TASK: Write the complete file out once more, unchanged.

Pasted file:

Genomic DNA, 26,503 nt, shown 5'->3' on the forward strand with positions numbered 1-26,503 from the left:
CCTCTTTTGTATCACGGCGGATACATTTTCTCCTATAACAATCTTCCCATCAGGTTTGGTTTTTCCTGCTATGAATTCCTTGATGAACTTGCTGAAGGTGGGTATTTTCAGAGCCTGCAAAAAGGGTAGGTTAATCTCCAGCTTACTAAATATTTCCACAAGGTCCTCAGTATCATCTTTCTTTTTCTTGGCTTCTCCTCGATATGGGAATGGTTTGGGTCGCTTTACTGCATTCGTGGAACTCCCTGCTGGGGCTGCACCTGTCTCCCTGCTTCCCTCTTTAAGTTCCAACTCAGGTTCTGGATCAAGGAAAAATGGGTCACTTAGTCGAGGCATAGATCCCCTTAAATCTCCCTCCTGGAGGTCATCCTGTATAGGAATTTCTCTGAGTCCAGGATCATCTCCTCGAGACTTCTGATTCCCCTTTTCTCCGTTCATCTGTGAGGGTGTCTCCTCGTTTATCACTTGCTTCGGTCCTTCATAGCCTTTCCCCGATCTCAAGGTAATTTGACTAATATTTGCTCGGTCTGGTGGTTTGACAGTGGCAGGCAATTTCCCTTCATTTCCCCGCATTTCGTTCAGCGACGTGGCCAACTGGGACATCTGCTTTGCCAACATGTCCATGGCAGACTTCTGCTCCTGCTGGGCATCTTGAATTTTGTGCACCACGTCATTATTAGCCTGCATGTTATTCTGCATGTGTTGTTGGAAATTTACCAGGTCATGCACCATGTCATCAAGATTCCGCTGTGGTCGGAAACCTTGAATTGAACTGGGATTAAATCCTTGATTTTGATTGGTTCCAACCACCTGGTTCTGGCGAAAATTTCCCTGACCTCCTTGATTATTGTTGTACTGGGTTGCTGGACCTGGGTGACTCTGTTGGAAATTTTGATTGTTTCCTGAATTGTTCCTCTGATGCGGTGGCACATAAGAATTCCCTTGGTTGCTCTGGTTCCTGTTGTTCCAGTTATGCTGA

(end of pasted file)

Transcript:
Genomic DNA, 26,503 nt, shown 5'->3' on the forward strand with positions numbered 1-26,503 from the left:
CCTCTTTTGTATCACGGCGGATACATTTTCTCCTATAACAATCTTCCCATCAGGTTTGGTTTTTCCTGCTATGAATTCCTTGATGAACTTGCTGAAGGTGGGTATTTTCAGAGCCTGCAAAAAGGGTAGGTTAATCTCCAGCTTACTAAATATTTCCACAAGGTCCTCAGTATCATCTTTCTTTTTCTTGGCTTCTCCTCGATATGGGAATGGTTTGGGTCGCTTTACTGCATTCGTGGAACTCCCTGCTGGGGCTGCACCTGTCTCCCTGCTTCCCTCTTTAAGTTCCAACTCAGGTTCTGGATCAAGGAAAAATGGGTCACTTAGTCGAGGCATAGATCCCCTTAAATCTCCCTCCTGGAGGTCATCCTGTATAGGAATTTCTCTGAGTCCAGGATCATCTCCTCGAGACTTCTGATTCCCCTTTTCTCCGTTCATCTGTGAGGGTGTCTCCTCGTTTATCACTTGCTTCGGTCCTTCATAGCCTTTCCCCGATCTCAAGGTAATTTGACTAATATTTGCTCGGTCTGGTGGTTTGACAGTGGCAGGCAATTTCCCTTCATTTCCCCGCATTTCGTTCAGCGACGTGGCCAACTGGGACATCTGCTTTGCCAACATGTCCATGGCAGACTTCTGCTCCTGCTGGGCATCTTGAATTTTGTGCACCACGTCATTATTAGCCTGCATGTTATTCTGCATGTGTTGTTGGAAATTTACCAGGTCATGCACCATGTCATCAAGATTCCGCTGTGGTCGGAAACCTTGAATTGAACTGGGATTAAATCCTTGATTTTGATTGGTTCCAACCACCTGGTTCTGGCGAAAATTTCCCTGACCTCCTTGATTATTGTTGTACTGGGTTGCTGGACCTGGGTGACTCTGTTGGAAATTTTGATTGTTTCCTGAATTGTTCCTCTGATGCGGTGGCACATAAGAATTCCCTTGGTTGCTCTGGTTCCTGTTGTTCCAGTTATGCTGA